Culinary Travel: 5 Meals, 5000 Miles

Maybe you don’t remember who built Machu Picchu, but I bet you can still taste that ceviche you had back in Lima. And what year was the Colosseum finished? 1918 Via Nazionale. No wait, that’s where you had the best gelato of your entire life. Did you go to Italy for the history or the desserts? Who knows? Who cares?

How far would you go for a plate of Pad Thai? All the way back in time to Siam? It might just be worth it. Here are five meals that might merit a little gallop across the globe. What are you waiting for? Cheers to culinary travel!

Ceviche at La Mar in Lima, Peru

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Traditional Peruvian ceviche is made of raw fish in a marinade of lime juice, lemon juice and chili. Most often, the dish is served layered with with corn and avocado. Though just about every restaurant in the country serves up this specialty, La Mar’s ceviche is critically acclaimed. The fish served is caught daily by Felipe the Fisherman, who has been providing the eatery with only the best for almost 50 years. There are US locations too, but we prefer the original.

Boeuf Bourguignon at Au Clos Napoléon in Fixin, France

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Or maybe you wanna call it Beef Burgundy. The traditional French stew has certainly evolved over centuries, but it was first recorded by the great Escoffier in 1903. So we’ll give credit where credit is due, because history doesn’t exist until someone writes it down. The hearty beef stew was originally peasant cuisine, but it’s now worldwide symbol of French gastronomy. It involves braising beef cuts in Burgundy wine (obviously) before stewing the meat with potatoes, carrots, onions, garlic and a little gathering called the Bouquet Garni (that’s thyme, parsley and bay leaves). The best in the land is stirred up at Au Clos Napoléon. Who needs the Riviera when you’ve got soup?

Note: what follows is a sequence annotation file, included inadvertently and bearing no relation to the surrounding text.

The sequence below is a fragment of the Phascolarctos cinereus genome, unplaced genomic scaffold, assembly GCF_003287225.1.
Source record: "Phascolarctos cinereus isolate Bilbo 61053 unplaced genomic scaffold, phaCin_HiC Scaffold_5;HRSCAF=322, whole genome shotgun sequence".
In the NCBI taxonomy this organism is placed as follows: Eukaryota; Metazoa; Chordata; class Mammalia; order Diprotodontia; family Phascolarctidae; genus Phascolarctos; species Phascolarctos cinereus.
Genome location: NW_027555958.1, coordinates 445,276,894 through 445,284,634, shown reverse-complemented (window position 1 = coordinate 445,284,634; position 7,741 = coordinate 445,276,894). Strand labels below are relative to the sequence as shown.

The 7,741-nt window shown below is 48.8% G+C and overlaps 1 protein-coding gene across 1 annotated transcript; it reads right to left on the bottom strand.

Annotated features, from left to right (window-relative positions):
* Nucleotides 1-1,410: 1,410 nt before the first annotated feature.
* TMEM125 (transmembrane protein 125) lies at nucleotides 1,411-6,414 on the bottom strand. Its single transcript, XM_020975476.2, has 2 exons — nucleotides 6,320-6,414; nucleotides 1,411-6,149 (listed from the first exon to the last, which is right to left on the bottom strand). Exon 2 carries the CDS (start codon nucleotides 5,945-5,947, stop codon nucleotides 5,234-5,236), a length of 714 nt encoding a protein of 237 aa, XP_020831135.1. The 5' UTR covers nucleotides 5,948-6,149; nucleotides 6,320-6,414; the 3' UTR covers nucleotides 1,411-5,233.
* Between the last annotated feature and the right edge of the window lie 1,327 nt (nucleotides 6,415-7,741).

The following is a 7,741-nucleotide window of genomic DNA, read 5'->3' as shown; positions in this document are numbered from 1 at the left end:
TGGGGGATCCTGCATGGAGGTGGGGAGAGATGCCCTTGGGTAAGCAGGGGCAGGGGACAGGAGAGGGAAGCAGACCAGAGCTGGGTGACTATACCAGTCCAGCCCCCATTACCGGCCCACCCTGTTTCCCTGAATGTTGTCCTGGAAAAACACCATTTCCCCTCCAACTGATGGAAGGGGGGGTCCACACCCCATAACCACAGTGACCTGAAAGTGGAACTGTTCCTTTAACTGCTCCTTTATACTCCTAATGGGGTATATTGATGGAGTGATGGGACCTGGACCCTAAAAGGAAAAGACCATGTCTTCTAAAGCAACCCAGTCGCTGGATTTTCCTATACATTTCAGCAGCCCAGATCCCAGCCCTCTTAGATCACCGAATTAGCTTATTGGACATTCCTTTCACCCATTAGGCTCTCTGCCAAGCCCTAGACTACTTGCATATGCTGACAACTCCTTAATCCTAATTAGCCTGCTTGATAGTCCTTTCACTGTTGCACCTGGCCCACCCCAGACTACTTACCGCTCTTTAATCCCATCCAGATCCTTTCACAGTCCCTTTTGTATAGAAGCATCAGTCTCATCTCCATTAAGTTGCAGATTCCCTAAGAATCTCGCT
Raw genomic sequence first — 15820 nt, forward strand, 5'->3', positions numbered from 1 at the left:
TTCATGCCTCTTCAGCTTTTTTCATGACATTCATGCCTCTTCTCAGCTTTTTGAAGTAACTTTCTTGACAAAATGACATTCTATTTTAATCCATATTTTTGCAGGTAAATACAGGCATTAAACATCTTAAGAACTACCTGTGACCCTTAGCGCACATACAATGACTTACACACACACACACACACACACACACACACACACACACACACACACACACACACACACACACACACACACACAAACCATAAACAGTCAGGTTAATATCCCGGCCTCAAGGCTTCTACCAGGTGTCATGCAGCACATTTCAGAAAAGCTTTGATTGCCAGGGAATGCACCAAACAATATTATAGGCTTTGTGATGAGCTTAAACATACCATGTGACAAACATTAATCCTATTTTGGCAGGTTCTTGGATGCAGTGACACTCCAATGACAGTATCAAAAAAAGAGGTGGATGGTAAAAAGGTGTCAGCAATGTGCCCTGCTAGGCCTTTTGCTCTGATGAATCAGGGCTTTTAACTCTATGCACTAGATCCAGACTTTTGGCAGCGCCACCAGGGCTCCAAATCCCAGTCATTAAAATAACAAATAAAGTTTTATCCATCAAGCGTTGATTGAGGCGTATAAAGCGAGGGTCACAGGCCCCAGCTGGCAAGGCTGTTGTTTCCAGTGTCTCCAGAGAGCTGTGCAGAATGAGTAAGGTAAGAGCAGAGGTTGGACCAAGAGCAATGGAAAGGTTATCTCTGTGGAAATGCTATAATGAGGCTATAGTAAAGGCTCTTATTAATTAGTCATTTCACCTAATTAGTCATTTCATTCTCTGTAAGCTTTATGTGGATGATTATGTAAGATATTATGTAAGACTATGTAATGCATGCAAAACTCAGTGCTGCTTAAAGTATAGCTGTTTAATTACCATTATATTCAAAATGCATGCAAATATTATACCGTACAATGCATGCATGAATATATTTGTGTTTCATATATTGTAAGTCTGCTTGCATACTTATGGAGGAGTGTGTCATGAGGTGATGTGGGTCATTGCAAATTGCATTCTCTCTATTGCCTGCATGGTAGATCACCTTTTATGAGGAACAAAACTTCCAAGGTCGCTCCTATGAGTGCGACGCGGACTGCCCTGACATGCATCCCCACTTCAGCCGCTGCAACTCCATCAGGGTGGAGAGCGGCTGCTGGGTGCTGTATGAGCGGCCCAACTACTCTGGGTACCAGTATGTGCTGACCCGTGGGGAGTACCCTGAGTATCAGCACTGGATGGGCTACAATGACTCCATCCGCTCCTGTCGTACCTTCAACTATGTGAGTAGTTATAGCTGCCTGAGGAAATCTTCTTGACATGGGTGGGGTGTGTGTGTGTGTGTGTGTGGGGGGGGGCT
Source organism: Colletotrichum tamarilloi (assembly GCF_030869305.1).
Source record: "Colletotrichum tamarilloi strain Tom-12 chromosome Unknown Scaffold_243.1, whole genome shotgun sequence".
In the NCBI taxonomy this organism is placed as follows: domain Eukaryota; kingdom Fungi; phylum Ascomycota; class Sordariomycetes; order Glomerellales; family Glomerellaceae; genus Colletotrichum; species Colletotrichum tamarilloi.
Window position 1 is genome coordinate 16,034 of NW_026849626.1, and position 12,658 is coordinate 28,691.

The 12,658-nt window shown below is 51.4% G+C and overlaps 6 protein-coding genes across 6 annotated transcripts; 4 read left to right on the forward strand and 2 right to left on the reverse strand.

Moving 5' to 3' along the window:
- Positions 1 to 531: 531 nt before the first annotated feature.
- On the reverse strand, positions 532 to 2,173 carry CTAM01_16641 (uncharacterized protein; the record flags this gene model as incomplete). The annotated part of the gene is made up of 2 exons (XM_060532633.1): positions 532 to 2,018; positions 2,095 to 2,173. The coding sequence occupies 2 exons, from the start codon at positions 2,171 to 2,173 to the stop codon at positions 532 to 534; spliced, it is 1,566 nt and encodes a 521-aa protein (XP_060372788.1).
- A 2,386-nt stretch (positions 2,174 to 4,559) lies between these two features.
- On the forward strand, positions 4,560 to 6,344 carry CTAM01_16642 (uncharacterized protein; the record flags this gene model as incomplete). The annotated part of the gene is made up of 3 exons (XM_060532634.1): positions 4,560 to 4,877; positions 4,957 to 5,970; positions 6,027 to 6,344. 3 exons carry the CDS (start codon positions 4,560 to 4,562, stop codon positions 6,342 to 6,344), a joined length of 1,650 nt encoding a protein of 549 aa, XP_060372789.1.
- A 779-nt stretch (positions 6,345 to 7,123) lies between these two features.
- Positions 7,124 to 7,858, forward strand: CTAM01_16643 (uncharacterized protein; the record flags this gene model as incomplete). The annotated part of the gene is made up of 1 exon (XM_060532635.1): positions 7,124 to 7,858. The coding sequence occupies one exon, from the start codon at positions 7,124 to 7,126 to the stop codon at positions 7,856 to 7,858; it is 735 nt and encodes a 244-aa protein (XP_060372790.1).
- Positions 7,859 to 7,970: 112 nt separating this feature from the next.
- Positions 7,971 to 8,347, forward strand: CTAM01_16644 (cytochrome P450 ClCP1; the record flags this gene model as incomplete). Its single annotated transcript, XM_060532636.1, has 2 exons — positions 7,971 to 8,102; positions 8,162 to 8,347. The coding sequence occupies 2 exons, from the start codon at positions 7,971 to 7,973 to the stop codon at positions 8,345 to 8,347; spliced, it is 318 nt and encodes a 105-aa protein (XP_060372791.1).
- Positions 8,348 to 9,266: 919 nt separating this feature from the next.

Tagine at Les Trois Saveurs in Marrakech, Morocco

Image courtesy Ryland Peters & Small

Image courtesy Ryland Peters & Small

Ok so tagine refers to the pot not the grub itself. But the heavy clay pottery in which the dish is cooked is the most important ingredient. It is made up of two separate parts, a base and a cover, which enables the stuff inside to cook with only a minimal amount of liquid so it retains an incredible rich and concentrated flavor. The result is a rich, slow-cooked stew made of meat or fish mixed with vegetables and fruit. It’s the national dish of Morocco, so you’ll have no trouble finding it on the street, but Les Trois Saveurs offers an exceptional treat.

Pavlova from Euro in Auckland, New Zealand

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Image courtesy

If New Zealand and Australia were at war, it might be over the official ownership of this light, fruity dessert. In 2010, the rights to the origination of Pavlova were given to New Zealand, maybe because that’s where you get the best of the best. The dessert is a dollop of delicious meringue topped with fruit and cream; it gets its name from the Russian ballerina Anna Pavlova. The Land Down Under offers lots of options, but the locals rave about Euro.

Pad Thai from We’s in Chiang Mai, Thailand

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Image courtesy

You probably have at least 20 different Thai options in your hometown. The staple Thai cuisine is designed to be sweet, salty and sour simultaneously, so what’s not to love? Pad Thai supposedly first surfaced in ancient Siam, and it became immensely popular in the US post-WWII. But for the most perfect couplet of peanuts and egg, go the extra mile to We’s. Or the extra, you know, 5,000 miles.

About the Author: Elsie Sing


Elsie is originally from Pittsburgh, Pennsylvania; her writing has appeared in a few university publications, under tables and on the sides of trains. She likes taking Polaroid pictures and planning rooftop picnics.



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